Dara Satterfield has a unique way of looking at Monarch butterflies. She thinks of them as “tiny camels.”


Standing next to Lake Austin, watching the wake of passing motorboat lick the shoreline, you likely wouldn’t think there was anything amiss. But just below the water’s surface many of the creatures that call the reservoir home are struggling for survival.  


In 2010, when the Bastrop Education Foundation approved a grant for a children's songwriting workshop, they had no idea what music would spring forth.

The idea was for New York-based composer Jim Papoulis to travel to the Central Texas, meet with Bastrop County's school children and help them craft the lyrics for a tune. 

Papoulis was set to arrive in the fall of 2011. That September, the most destructive wildfires in Texas history struck Bastrop.

Every time the weather changes, the City of Austin either makes money or takes a hit to its bottom line. That’s because Austin owns its own water and electric utilities. Their revenue is tied to what it’s like outside, and the weather this year has upset a lot of expectations.


Today the Sunset Advisory Commission – which evaluates the effectiveness of state agencies and decides whether they should be disbanded or reformed – will meet to look at one agency that’s managed to avoid  reform for years: the Railroad Commission of Texas. 


Kahraman Barut is one lucky guy.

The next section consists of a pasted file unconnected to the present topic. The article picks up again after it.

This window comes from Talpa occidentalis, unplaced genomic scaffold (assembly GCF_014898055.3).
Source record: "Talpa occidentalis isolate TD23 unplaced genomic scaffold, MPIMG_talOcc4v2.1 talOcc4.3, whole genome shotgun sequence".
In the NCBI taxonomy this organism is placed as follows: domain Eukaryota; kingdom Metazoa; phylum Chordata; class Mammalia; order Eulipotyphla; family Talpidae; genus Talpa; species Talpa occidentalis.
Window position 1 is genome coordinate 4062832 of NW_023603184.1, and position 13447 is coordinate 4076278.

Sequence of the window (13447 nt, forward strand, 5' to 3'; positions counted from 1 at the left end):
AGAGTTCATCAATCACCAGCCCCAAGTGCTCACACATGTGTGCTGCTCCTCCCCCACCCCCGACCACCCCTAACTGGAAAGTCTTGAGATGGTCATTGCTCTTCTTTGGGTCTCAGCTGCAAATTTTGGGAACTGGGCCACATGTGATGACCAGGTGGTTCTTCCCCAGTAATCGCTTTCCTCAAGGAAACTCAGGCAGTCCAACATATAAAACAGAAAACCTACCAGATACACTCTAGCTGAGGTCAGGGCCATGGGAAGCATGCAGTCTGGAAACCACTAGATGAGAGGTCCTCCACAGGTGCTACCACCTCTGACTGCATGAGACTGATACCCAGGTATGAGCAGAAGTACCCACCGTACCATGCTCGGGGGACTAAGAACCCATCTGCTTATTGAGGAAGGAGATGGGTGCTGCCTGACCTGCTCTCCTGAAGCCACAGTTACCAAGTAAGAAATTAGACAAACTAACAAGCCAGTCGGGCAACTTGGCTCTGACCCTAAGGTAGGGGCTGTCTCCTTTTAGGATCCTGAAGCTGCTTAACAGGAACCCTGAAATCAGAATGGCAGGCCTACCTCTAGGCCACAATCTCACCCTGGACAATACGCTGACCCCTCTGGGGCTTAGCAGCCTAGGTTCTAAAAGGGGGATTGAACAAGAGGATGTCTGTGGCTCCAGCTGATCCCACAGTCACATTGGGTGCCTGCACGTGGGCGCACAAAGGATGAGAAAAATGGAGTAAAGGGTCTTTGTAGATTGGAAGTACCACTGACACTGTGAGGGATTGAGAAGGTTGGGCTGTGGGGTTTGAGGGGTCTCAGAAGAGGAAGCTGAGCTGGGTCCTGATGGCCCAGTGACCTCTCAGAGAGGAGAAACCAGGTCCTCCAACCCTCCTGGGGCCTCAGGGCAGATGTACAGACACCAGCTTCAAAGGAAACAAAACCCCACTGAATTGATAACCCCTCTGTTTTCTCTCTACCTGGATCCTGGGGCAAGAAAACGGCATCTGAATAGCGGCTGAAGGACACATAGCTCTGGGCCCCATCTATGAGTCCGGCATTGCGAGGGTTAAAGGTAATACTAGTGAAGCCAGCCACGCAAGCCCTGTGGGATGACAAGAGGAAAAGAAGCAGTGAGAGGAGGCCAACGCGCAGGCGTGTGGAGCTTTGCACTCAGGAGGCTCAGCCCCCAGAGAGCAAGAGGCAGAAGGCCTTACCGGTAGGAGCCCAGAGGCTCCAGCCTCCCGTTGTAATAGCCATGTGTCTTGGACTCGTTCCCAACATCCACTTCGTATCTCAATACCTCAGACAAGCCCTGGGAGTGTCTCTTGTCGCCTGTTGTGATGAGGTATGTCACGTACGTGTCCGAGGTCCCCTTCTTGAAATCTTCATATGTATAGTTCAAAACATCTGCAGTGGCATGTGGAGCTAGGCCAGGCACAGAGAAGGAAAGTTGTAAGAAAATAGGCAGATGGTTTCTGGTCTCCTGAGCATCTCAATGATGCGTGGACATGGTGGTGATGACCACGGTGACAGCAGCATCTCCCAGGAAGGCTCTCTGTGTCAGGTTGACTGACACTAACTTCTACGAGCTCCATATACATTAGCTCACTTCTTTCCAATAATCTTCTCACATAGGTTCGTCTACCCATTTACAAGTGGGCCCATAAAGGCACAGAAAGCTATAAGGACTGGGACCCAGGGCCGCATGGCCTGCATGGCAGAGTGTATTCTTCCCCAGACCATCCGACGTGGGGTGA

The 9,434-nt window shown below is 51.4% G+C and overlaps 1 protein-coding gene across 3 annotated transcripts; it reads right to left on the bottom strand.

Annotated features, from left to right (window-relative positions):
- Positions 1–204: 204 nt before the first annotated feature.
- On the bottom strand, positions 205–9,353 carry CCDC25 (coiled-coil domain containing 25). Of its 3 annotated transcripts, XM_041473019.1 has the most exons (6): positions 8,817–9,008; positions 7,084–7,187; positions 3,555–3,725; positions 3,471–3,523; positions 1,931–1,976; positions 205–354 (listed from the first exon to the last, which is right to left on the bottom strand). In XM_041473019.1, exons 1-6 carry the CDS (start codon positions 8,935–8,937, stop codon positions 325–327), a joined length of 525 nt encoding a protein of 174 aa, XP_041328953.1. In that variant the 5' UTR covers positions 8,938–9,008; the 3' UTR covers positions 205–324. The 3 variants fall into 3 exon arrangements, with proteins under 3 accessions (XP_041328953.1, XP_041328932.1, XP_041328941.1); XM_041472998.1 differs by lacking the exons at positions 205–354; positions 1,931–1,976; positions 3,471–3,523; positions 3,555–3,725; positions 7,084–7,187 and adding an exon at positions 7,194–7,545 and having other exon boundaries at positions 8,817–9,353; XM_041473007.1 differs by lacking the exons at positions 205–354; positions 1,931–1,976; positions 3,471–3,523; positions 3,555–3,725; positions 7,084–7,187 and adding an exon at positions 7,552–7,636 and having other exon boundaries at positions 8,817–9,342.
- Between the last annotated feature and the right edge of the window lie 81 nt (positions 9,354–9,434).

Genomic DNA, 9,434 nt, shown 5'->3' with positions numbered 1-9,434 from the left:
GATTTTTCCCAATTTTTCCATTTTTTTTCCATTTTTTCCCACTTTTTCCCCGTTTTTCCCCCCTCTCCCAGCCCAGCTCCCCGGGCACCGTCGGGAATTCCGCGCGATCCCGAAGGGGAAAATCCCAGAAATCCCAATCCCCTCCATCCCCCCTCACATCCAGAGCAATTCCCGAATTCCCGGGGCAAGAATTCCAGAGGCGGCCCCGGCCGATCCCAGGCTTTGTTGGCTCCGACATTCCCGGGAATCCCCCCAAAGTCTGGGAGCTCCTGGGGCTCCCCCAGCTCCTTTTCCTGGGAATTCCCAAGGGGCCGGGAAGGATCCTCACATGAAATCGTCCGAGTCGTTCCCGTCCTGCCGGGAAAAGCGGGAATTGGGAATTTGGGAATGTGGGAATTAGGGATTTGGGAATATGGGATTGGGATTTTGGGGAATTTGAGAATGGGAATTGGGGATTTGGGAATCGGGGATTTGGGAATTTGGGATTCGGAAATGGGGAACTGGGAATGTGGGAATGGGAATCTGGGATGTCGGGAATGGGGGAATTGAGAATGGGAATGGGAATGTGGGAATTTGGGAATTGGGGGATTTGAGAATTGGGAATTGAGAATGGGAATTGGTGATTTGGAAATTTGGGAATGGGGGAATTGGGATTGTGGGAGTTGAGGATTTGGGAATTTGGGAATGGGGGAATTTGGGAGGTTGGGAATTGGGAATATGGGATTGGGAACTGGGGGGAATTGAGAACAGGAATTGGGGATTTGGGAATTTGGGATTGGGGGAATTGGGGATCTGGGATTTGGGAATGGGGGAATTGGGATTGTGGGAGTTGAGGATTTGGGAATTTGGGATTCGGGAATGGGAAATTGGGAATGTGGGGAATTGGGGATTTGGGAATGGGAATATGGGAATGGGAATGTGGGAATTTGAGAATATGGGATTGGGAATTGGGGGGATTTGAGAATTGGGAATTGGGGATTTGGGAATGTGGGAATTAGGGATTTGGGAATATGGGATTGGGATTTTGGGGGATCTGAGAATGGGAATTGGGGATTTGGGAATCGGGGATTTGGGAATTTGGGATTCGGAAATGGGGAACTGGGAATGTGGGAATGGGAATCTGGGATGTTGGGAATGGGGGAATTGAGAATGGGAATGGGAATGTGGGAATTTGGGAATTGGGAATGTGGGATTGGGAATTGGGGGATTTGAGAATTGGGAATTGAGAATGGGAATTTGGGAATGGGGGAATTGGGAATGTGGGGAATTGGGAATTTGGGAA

He just moved to Austin from Turkey on Sunday, so the unusually cool, wet weather we've been experiencing is all he knows of our local summers.

“I’m really shocked actually," he says. "I wasn’t expecting this."

John Richardson’s lived here 20 years. He can't remember August days this cool and rainy, he says.

A city can feel like two totally different places depending on whether you rent or own your home, and Austin is no exception.


When Democratic vice presidential candidate Tim Kaine visited Texas earlier this week he came with words of encouragement for a Democratic Party in a deep red state.

“We’re going to go after Texas,” he said, recalling his time leading the Democratic National Committee. “We are serious about this.”

And as Republican presidential candidate Donald Trump continues to make controversial comments and drop in the polls, some Democrats are allowing themselves to dream of that victory.

It's summer in Texas. That means it's hot, but just how hot? That depends on what temperature you pay attention to.  In our reporting, we often provide two different numbers. There's  the air temperature – that's the temperature of the outdoor air in the shade. Then, there's the "heat index" – that's how hot it's supposed to feel outside, when you take humidity into account.  

Some skeptics argue that reporting those two numbers is unnecessary or even misleading. "Why bother tacking on a few extra degrees whenever you read the weather?" they might argue. "Hot is hot!"